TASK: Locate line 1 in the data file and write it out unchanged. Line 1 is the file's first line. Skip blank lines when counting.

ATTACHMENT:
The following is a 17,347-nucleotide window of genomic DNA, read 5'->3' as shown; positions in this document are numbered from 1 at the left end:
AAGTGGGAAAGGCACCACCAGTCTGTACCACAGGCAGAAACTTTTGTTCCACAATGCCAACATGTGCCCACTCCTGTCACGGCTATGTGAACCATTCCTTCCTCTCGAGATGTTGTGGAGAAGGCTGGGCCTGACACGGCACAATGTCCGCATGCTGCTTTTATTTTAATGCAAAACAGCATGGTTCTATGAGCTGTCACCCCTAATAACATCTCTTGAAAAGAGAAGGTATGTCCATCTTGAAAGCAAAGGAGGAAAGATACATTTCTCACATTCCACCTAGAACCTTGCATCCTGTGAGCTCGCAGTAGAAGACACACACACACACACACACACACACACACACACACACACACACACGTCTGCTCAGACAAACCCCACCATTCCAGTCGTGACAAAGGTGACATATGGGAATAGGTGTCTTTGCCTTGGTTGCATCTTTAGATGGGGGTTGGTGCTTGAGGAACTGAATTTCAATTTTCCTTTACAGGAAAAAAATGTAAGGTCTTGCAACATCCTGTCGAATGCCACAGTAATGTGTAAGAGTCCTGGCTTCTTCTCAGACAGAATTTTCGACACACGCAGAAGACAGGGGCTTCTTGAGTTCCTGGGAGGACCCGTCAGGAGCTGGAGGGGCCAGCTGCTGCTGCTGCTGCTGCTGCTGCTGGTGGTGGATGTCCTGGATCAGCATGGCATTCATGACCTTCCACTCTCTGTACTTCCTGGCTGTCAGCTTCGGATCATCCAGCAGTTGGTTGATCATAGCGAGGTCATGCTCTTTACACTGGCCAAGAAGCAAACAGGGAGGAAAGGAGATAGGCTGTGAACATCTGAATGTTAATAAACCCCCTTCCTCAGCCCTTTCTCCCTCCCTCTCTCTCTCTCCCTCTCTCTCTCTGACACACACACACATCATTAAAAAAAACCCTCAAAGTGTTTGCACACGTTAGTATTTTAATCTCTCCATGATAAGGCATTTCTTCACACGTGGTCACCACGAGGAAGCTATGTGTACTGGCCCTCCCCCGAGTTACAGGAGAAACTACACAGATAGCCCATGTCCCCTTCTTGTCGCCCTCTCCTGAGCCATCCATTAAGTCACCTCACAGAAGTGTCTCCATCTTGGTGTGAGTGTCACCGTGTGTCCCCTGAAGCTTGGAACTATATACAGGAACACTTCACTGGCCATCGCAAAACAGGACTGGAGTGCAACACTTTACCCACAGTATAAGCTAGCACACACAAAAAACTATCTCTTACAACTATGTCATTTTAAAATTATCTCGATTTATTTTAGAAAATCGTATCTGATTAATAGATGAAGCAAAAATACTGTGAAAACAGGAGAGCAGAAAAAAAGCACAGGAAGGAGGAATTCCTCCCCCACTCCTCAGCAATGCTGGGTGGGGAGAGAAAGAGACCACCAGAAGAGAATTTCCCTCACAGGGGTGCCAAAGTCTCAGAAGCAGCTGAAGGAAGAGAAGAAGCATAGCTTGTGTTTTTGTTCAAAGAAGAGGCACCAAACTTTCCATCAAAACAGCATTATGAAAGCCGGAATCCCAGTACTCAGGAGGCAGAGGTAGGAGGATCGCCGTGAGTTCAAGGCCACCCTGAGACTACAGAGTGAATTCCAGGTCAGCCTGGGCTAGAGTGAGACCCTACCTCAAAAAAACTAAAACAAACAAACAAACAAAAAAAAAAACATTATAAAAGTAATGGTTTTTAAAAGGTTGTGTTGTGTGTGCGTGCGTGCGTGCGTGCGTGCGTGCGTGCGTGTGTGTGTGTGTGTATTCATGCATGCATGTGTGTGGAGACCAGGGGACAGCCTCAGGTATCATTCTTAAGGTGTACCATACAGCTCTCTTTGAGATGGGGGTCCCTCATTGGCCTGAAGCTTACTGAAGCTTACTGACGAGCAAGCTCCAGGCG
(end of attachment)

The following is a 17,347-nucleotide window of genomic DNA, read 5'->3' as shown; positions in this document are numbered from 1 at the left end: